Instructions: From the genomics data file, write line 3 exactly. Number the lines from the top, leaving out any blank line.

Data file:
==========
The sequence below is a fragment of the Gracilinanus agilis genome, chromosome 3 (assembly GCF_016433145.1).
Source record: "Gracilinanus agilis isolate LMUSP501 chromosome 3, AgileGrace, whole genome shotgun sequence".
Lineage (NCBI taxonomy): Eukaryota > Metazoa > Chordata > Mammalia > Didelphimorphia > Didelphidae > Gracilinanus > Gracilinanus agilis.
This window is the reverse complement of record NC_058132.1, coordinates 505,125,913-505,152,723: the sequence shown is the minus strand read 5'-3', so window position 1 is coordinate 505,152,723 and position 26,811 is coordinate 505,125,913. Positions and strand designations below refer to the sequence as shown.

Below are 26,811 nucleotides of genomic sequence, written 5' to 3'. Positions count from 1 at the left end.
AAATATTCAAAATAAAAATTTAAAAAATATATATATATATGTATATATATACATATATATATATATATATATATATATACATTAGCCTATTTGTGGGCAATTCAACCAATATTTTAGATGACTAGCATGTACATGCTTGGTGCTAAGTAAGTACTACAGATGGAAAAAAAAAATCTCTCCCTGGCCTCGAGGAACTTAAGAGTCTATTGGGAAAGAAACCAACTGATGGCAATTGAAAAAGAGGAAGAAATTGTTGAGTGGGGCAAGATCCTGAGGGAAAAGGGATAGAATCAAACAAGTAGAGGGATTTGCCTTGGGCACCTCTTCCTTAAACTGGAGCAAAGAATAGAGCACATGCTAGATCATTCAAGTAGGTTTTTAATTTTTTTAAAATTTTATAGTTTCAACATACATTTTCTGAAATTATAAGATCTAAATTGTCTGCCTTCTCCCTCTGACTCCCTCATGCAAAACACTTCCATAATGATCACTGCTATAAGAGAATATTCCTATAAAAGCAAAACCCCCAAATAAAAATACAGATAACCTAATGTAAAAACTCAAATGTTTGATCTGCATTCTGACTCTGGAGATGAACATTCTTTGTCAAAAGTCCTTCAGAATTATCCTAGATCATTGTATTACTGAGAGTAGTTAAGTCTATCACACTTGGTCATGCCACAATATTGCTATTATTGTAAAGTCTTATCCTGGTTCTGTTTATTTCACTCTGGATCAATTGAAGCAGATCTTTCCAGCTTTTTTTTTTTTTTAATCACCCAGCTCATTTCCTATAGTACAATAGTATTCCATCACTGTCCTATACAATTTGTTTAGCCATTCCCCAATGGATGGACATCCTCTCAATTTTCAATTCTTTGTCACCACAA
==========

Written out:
Lineage (NCBI taxonomy): Eukaryota > Metazoa > Chordata > Mammalia > Didelphimorphia > Didelphidae > Gracilinanus > Gracilinanus agilis.